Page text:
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The New Deal
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The New Deal
At Roosevelt's nationally broadcast inauguration speech, the new president denounced the "money changers" who had brought on the economic disaster and declared that the government must wage war on the Great Depression as it would against an armed foe. Roosevelt's liberal solution to the problems was to aggressively use government as a tool for creating a "new deal" for the American people, aimed at three R's--relief, recovery, and reform. The New Deal's most immediate goals were short-range relief and immediate recovery. These were the immediate goals of the Hundred Days Congress, which met March 9-June 6, 1933. Long-range goals of permanent recovery and the reform of institutional abuses and practices that had produced the Depression came as part of the Second New Deal, from November 1933 to 1939.
Cartoon: "It IS a New Deal"
Cartoon: "It IS a New Deal"
Photograph of a "Bank Run," Detroit, MI, 1933
Photograph of a "Bank Run," Detroit, MI, 1933
Money & Banking
Roosevelt's first priority was to deal with the crisis of bank failures. Two days after his inauguration, the president declared a nation-wide banking holiday, and then called a special session of congress. With sizeable Democratic majorities in both Houses, the new congress was ready to rubber-stamp bills drafted by White House advisors, and they gave the President himself extraordinary blank-check powers, in some cases delegating to him legislative authority. Only eight hours into the emergency session, Congress passed the Emergency Banking Relief Act, which gave the president absolute control over the national finances and foreign exchange of the United States. Combined with the Federal Reserve’s commitment to supply unlimited amounts of currency to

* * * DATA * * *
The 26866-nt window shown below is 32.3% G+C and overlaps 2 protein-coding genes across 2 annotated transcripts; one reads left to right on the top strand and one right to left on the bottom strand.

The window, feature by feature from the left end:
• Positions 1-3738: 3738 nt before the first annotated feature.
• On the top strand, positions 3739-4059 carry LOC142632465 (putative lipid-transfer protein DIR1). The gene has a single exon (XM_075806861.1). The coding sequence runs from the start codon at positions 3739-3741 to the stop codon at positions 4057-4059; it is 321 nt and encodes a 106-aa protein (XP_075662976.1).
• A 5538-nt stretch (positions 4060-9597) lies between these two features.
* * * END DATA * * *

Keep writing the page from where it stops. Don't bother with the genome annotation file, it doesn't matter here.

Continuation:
reopened banks, the new law created de facto 100 percent deposit insurance.

President Roosevelt, a master showman, understood the power of radio, and he was the first president to use it effectively as a tool of propaganda. With about 35 million Americans tuned in, the President gave the first of his famous "fireside chats" on March 12, 1933. Using soothing words of assurance, he told the audience that it was now safer to keep money in a reopened bank than "under the mattress." When the banks opened their doors, deposits easily outpaced withdrawals.